In October 2020, that system ended—perhaps temporarily, but in all likelihood permanently. Because of the coronavirus pandemic, all of the students in San Francisco public schools received only pass-fail grades in the spring semester of the 2019–20 school year, and the exam for admissions was never administered. In the spring of 2021, applicants will be chosen for Lowell with the same formula used at other schools in the city—some combination of lottery, sibling preference, and geography. COVID-19 may have provided the impetus for the change, but the new policy also plays into a political phenomenon: in the past few years, pressure has been building for the city to reconfigure the school’s student body so that it more accurately mirrors the racial composition of the city.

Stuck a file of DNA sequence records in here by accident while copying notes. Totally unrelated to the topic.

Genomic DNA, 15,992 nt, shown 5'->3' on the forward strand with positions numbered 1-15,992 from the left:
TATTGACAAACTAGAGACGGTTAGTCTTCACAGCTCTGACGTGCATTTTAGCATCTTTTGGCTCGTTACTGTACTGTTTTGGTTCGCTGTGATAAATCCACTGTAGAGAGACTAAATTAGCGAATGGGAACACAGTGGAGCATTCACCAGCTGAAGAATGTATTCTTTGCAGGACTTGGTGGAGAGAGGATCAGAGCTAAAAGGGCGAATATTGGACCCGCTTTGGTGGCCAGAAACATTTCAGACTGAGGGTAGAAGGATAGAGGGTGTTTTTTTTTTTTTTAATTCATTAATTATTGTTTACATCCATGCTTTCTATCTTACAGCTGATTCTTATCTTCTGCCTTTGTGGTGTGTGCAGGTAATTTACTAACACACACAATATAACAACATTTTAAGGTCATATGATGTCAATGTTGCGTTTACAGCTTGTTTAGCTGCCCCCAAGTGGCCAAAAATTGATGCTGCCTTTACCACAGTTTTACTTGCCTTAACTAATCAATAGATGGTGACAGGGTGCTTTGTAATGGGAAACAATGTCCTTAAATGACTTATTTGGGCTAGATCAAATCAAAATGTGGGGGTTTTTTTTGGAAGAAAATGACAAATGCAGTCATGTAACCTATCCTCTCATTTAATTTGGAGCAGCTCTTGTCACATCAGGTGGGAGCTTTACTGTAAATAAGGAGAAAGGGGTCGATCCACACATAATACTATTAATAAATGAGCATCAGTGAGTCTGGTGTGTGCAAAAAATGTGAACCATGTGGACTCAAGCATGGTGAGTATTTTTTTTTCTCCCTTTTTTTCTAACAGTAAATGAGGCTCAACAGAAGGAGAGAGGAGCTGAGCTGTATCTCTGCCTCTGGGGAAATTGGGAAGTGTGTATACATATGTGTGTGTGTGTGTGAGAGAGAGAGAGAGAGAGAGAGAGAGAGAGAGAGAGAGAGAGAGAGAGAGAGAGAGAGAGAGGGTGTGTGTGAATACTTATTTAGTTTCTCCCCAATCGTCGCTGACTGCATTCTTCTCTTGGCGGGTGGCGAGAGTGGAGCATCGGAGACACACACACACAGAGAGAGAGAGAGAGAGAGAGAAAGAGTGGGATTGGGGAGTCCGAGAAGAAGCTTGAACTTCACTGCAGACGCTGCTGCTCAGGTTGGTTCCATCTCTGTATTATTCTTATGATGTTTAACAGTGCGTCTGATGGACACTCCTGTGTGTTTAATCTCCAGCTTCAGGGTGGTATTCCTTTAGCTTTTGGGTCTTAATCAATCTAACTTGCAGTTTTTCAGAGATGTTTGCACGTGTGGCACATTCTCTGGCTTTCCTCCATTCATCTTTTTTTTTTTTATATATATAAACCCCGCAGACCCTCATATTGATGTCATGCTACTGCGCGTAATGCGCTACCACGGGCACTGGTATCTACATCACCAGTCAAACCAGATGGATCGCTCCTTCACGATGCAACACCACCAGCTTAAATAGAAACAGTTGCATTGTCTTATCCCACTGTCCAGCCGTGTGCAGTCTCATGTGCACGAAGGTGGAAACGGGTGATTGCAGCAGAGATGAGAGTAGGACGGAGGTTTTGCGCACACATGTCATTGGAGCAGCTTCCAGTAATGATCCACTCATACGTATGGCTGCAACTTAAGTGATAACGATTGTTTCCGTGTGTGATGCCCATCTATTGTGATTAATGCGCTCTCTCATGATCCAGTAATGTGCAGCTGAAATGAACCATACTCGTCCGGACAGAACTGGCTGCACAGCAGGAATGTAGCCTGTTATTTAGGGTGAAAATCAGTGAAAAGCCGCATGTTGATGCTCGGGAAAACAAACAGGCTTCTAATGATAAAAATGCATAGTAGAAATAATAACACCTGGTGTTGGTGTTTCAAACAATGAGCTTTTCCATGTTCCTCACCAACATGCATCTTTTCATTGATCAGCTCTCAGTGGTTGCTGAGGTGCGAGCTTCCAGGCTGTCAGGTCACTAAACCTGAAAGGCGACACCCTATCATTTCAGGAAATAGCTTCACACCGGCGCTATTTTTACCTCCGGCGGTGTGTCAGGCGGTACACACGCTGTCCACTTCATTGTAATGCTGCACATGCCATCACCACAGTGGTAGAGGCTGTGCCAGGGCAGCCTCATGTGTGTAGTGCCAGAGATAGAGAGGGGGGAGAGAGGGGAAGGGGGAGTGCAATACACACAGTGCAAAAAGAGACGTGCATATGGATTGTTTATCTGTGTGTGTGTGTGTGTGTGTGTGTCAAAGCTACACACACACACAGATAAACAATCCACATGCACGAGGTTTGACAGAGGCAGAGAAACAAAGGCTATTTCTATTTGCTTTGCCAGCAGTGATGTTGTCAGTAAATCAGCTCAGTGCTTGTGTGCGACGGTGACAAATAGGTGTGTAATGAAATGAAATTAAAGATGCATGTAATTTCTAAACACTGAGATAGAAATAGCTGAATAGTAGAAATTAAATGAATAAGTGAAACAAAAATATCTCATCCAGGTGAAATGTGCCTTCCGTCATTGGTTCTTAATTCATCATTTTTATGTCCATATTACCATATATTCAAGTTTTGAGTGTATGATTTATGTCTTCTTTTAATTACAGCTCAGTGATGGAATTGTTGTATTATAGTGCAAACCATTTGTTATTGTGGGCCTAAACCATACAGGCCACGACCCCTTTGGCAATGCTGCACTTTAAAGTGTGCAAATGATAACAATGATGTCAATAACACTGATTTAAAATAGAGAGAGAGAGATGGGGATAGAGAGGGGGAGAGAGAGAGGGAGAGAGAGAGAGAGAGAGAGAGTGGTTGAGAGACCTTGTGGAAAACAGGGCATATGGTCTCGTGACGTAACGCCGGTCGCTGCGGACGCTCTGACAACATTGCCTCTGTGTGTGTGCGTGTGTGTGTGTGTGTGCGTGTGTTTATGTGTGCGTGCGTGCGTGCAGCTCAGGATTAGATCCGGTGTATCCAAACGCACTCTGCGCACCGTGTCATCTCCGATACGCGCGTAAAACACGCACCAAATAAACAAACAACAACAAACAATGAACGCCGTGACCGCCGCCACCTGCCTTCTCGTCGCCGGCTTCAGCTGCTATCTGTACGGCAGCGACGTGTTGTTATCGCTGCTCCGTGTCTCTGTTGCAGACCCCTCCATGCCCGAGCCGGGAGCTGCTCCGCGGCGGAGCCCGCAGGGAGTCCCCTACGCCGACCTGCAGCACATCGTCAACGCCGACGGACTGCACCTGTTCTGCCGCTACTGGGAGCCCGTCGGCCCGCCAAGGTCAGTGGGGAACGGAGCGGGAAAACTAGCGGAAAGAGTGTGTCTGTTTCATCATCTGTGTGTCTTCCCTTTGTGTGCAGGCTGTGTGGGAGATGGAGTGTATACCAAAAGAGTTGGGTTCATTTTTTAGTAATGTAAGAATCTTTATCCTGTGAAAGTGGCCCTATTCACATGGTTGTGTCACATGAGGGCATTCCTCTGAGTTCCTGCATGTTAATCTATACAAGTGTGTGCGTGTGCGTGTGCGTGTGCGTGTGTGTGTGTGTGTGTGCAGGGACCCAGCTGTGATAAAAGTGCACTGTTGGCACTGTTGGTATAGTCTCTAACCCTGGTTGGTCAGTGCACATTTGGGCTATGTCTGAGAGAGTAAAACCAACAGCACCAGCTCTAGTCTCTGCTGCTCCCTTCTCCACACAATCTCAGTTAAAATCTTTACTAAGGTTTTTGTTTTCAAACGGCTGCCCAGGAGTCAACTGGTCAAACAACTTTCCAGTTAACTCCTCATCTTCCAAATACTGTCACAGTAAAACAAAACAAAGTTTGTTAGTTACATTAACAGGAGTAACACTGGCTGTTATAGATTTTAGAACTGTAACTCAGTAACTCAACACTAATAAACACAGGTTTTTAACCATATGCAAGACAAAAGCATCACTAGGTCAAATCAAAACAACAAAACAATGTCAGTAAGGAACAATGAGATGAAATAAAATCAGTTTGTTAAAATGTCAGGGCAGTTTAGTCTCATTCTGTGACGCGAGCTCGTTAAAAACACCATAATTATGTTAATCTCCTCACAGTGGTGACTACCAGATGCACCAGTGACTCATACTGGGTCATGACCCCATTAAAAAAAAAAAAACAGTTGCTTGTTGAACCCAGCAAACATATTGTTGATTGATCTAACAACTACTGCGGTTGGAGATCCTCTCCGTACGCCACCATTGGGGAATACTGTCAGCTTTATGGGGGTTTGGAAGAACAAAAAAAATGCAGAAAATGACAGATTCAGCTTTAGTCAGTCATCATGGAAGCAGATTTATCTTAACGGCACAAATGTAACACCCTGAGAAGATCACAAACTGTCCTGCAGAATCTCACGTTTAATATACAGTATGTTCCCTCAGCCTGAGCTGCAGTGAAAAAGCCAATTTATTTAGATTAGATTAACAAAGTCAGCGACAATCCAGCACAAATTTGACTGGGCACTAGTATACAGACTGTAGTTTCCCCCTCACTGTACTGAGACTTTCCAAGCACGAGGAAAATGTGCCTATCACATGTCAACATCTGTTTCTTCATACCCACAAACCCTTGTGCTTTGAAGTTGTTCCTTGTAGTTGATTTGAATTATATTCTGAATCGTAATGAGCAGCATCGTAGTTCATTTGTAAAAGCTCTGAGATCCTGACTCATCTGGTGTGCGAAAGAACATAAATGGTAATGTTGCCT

Lowell is not alone among the specialty schools, known as exam schools or magnet schools, in deciding to change its admissions standards this year. According to a survey conducted by Chester Finn and Jessica Hockett for their 2012 book Exam Schools, there are about 165 stand-alone public high schools with selective admissions processes in the United States. Some of the biggest and most renowned of them are currently undergoing existential debates. Boston will not be administering the test it previously required for admission to its three academically competitive schools. In Fairfax County, Virginia, the district has announced plans to eliminate the test for Thomas Jefferson High School for Science and Technology and admit students from a lottery of applicants who have at least a 3.5 GPA and a year of algebra. And in New York City, parents anxiously awaited an announcement for almost a year about the test date for Stuyvesant, Brooklyn Tech, and Bronx Science, three schools whose entrance is determined entirely by test scores. Admission to other “screened schools” in the city that use the same exam but also judge students on other criteria was altered to eliminate preference for students who live near the schools, and there is still a possibility that the test for those schools will be abolished.